NYU student Josh Begley is tweeting every reported U.S. drone strike since 2002, and the feed highlights a disturbing tactic employed by the U.S. that is widely considered a war crime.
Known as the “double tap,” the tactic involves bombing a target multiple times in relatively quick succession, meaning that the second strike often hits first responders.
A 2007 report by the Homeland Security Institute called double taps a “favorite tactic of Hamas” and the FBI considers it a tactic employed by terrorists.
UN special rapporteur on extrajudicial killings Christof Heyns said that if there are “secondary drone strikes on rescuers who are helping (the injured) after an initial drone attack, those further attacks are a war crime.”
CIA agents tortured a German citizen, sodomising, shackling, and beating him, as Macedonian state police looked on, the European court of human rights said in a historic judgment released on Thursday.
In a unanimous ruling, it also found Macedonia guilty of torturing, abusing, and secretly imprisoning Khaled el-Masri, a German of Lebanese origin allegedly linked to terrorist organisations.
The Obama administration overruled recommendations from within the US Department of Homeland Security and implemented new guidelines earlier this year that allow the government to gather and analyze intelligence on every single US citizen.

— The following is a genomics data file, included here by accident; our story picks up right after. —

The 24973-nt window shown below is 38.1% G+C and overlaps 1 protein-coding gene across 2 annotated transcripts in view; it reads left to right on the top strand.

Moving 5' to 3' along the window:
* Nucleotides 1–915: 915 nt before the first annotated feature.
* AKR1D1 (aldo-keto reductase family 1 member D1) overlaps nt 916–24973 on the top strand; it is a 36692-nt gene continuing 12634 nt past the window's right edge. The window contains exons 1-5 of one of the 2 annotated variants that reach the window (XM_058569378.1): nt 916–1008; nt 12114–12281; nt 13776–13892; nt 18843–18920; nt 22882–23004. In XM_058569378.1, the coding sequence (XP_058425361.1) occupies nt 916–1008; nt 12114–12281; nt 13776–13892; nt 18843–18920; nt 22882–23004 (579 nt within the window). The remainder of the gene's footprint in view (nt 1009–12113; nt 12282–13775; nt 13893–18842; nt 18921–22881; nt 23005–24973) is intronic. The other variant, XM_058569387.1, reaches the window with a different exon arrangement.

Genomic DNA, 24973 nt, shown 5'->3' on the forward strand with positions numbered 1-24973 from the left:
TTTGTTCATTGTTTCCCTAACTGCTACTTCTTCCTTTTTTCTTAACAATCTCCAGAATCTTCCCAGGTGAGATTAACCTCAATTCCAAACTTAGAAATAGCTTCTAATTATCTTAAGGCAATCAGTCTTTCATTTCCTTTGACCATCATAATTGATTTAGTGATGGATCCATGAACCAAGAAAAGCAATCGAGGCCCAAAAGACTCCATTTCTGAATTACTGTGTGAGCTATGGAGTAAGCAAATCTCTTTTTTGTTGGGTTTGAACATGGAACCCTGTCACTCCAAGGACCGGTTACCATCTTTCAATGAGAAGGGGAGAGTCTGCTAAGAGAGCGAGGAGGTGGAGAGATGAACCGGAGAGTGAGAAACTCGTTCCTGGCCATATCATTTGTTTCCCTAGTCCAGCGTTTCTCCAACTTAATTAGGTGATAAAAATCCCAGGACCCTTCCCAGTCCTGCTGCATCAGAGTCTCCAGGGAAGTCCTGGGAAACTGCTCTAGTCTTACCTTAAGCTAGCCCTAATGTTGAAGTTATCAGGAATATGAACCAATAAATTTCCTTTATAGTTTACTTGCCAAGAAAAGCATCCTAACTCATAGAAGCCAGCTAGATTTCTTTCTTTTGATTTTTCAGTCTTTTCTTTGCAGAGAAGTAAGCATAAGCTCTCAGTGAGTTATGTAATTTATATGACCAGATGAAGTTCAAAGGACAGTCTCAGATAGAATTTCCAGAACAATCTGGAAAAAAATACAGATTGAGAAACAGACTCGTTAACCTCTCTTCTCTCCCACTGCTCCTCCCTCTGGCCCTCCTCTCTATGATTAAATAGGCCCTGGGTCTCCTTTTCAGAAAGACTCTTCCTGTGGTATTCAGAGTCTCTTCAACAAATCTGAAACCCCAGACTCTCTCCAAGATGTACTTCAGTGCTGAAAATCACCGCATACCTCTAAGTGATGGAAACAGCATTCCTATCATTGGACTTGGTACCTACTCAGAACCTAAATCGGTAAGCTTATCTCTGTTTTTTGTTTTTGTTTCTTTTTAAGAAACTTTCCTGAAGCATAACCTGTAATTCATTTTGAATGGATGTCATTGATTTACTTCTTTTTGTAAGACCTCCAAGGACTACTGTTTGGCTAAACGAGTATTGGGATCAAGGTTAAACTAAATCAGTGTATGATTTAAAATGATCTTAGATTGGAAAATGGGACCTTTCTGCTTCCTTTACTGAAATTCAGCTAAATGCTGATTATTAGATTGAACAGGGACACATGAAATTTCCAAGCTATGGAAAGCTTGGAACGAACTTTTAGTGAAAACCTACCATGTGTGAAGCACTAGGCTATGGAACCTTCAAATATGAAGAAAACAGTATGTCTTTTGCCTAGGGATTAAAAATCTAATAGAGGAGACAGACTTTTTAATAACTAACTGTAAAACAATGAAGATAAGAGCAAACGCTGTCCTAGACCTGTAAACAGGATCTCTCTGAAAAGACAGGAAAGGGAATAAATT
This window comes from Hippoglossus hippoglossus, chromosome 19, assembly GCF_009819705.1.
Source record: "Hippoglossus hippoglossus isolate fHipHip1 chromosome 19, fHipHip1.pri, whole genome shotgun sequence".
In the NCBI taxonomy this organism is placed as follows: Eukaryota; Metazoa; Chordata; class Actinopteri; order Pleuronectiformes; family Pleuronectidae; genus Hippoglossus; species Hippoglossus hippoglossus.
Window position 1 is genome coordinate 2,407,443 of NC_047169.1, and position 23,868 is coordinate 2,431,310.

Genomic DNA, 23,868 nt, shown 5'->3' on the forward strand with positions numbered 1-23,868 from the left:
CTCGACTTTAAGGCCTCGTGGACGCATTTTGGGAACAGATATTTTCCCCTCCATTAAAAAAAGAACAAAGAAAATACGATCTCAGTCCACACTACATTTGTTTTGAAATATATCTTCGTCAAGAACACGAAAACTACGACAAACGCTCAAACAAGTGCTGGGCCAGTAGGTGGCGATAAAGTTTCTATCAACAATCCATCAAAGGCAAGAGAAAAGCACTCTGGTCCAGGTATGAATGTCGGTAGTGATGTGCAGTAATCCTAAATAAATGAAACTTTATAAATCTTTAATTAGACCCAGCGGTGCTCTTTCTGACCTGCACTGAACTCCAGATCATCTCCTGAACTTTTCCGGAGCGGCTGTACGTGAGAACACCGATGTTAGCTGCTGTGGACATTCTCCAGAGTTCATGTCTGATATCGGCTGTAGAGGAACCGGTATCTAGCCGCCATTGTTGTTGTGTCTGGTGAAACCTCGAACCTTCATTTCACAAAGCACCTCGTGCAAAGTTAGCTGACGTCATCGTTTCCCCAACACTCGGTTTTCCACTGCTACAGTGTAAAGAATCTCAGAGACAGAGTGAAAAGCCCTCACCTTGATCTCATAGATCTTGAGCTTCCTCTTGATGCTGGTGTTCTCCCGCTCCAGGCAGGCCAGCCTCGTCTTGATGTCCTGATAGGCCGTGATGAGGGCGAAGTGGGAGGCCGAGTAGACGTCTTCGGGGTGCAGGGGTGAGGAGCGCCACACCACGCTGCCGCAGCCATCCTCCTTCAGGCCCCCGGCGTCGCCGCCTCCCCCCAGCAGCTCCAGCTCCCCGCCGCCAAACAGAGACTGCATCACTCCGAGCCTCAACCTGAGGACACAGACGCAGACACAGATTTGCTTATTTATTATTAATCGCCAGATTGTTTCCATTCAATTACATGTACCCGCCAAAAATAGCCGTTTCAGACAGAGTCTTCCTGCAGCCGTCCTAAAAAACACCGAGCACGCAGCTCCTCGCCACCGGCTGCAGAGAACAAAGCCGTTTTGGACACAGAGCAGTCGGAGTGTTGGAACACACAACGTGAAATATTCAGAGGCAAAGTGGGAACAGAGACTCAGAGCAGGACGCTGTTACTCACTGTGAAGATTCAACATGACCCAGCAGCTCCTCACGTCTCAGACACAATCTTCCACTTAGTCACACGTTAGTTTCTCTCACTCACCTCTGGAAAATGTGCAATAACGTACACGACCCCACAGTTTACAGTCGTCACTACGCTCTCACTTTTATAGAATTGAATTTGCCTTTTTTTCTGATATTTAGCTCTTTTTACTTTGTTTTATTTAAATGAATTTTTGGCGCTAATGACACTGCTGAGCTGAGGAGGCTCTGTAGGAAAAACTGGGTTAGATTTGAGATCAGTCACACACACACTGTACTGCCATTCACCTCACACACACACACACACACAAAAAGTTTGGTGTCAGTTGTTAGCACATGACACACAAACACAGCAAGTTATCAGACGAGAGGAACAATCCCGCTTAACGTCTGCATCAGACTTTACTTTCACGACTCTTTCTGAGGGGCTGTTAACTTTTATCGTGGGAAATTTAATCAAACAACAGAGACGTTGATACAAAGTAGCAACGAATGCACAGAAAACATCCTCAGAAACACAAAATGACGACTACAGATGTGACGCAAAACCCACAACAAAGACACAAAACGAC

Since the spring, a little-know intelligence agency outside of Washington, DC has been able to circumvent the Fourth Amendment to the US Constitution and conduct dragnet surveillance of the entire country, combing massive datasets using advanced algorithms to search and seize personal info on anyone this wish, reports the Wall Street Journal this week.
There’s no safeguard that says only Americans with criminal records are the ones included, and it’s not just suspected terrorists that are considered in the searches either. The National Counterterrorism Center (NCTC) has been provided with entire government databases and given nearly endless access to intelligence on everyone in the country, regardless of whether or not they’ve done anything that would have made them a person of interest. As long as data is “reasonably believed” to contain “terrorism information,” the agency can do as they wish.
Forget the Olympics, mummy porn, particle physics, elections galore and the bravery of a young Pakistani girl. The Guardian’s 2012 person of the year vote has concluded and the winner, after some rather fishy voting patterns that belied earlier reader comments on the poll, isBradley Manning, the US whistleblower on trial for leaking state secrets.
It was very much a game of two halves. The overwhelming majority of early votes in the three-day poll went to Malala Yousafzai, the 14-year-old Pakistani girl shot by the Taliban for defending girls’ right to education. Malala, who is still recovering from injuries sustained in October, had 70 percent of votes at the halfway stage with many readers predicting a foregone conclusion. “What that kid did really focussed the world on the evil that these men can do – and what evil all people can do when they feel inclined. But it also showed the courage to pull through and the will of others to not succumb to evil,” wrotejamieTWC1.
But in the latter stages, following a series of tweets from the @Wikileakstwitter handle telling followers to vote Manning, thousands of voters flocked to his cause. Manning secured 70 percent of the vote, the vast majority of them coming after a series of @Wikileaks tweets. Project editor Mark Rice-Oxley said: “It was an interesting exercise that told us a lot about our readers, our heroes and the reasons that people vote.”